Posted on October 17, 2019

The Union of Arab Banks and the Federal Reserve Bank of New York hosted the US- MENA PSD 2019 at the Federal Reserve Bank of New York, New York on October 15th 2019 on the theme “The Challenges and Opportunities for MENA Banks – Understanding and Meeting US Regulatory Expectations and the Expectations of their Correspondents.”

Dr. R. Seetharaman, CEO of Doha Bank gave insight on risk based approach to sanctions compliance. He said “In the global fight against financial crime, each world region faces unique challenges, and those faced by the Middle East are some of the most complex. Rightly, compliance with AML/CFT legislation is a priority for banks, payment service providers and other NFIs (Non-financial institutions) in the Middle East.By deploying a risk-based approach to client classification, financial institutions can determine the correct level of due diligence on a case-by-case basis, enabling them to tap into a wider market.  63% of financial institutions in the MENA region expect to make more technology investments over the next two years. Technology support is vital in implementing Risk Based Approach to Sanctions Compliance. The potential of emerging new technologies, in the form of Artificial Intelligence (AI), Robotics Process Automation (RPA) and block chain needs be leveraged to further automate routine AML and KYC processes and reduce associated regulatory cost pressures.”

Dr. R. Seetharaman highlighted the key challenges facing financial institutions in the Middle East. He said “Growing influence and scrutiny by Financial Action Task Force (FATF), Rising size and number of fines, Customer Due Diligence challenges and the disruption of FinTech and RegTech firms are the major challenges faced by the regional financial institutions.”

Dr. R. Seetharaman gave insight on the Correspondent Banking Landscape. He said “The overall reduced risk appetite after crisis, Perceived or assessed risk and increased compliance cost for high risk clients. Insufficient Due Diligence information available and Lack of confidence in respondent bank’s ability to manage risk. Sanctions on countries or individual banks. Regulatory pressure, Rising fines and penalties, enhanced corporate and personal accountability and growing reputational concerns. There is also decline in correspondent banking activity as at end of 2018.” He also highlighted the impact of US AML rules on Foreign Financial Institutions and key initiatives on correspondent banking.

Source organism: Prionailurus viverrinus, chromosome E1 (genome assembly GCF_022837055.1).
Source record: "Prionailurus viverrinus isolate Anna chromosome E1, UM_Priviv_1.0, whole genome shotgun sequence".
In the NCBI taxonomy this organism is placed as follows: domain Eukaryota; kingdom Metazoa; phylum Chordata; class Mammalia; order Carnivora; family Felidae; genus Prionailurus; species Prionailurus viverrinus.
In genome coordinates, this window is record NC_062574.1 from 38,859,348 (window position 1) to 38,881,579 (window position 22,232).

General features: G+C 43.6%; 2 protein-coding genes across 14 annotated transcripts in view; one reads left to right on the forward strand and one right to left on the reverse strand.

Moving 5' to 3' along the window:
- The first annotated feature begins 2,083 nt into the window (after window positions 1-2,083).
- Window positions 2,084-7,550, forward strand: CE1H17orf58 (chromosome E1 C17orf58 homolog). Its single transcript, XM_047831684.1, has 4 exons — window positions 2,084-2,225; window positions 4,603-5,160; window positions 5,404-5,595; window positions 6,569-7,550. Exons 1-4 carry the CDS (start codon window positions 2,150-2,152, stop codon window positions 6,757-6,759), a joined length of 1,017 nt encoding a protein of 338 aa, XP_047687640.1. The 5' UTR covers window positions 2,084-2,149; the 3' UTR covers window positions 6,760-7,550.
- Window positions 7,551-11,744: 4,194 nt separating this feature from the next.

Dr. R. Seetharaman highlighted on reforms brought by Qatar. He said “In June 2017, the United States and Qatar signed an agreement aimed at combating the financing of terrorism. In 2017 a legal framework on local classifications was established to identify persons and entities involved in the financing of terrorism.In order to make Qatar 's anti-money laundering and counter-terrorist financing system (AML/CFT) the most effective and robust in the region, the National Anti-Money laundering and Terrorism Financing Committee (NAMLC) has signed a memorandum of understanding (MoU) with Washington based Financial Integrity Network( FIN) to be its principal advisor in 2017.

QCB, Qatar Financial Markets Authority (QFMA) and Qatar Financial Centre Regulatory Authority (QFCRA) have each issued guidance to their financial institutions addressing critical areas of compliance with the regulators’ anti-money laundering and combating terrorism financing (AML/CFT) rules and requirements in 2018. In Sept 2019, Qatar Central Bank (QCB) announced the issuance of Law No. 20 of 2019 on issuing a law on combating money laundering and terrorism financing to replace combating money laundering and terrorism financing law promulgated by Law No. 4 of 2010. The new law reflects Qatar's continued commitment to combating money laundering and terrorist financing in all its forms, in accordance with the latest international standards adopted by major international organizations including Financial Action Task Force (FATF). On the whole Zero tolerance by Qatar for non- compliance with Anti Money Laundering/ Counter terrorism financing.”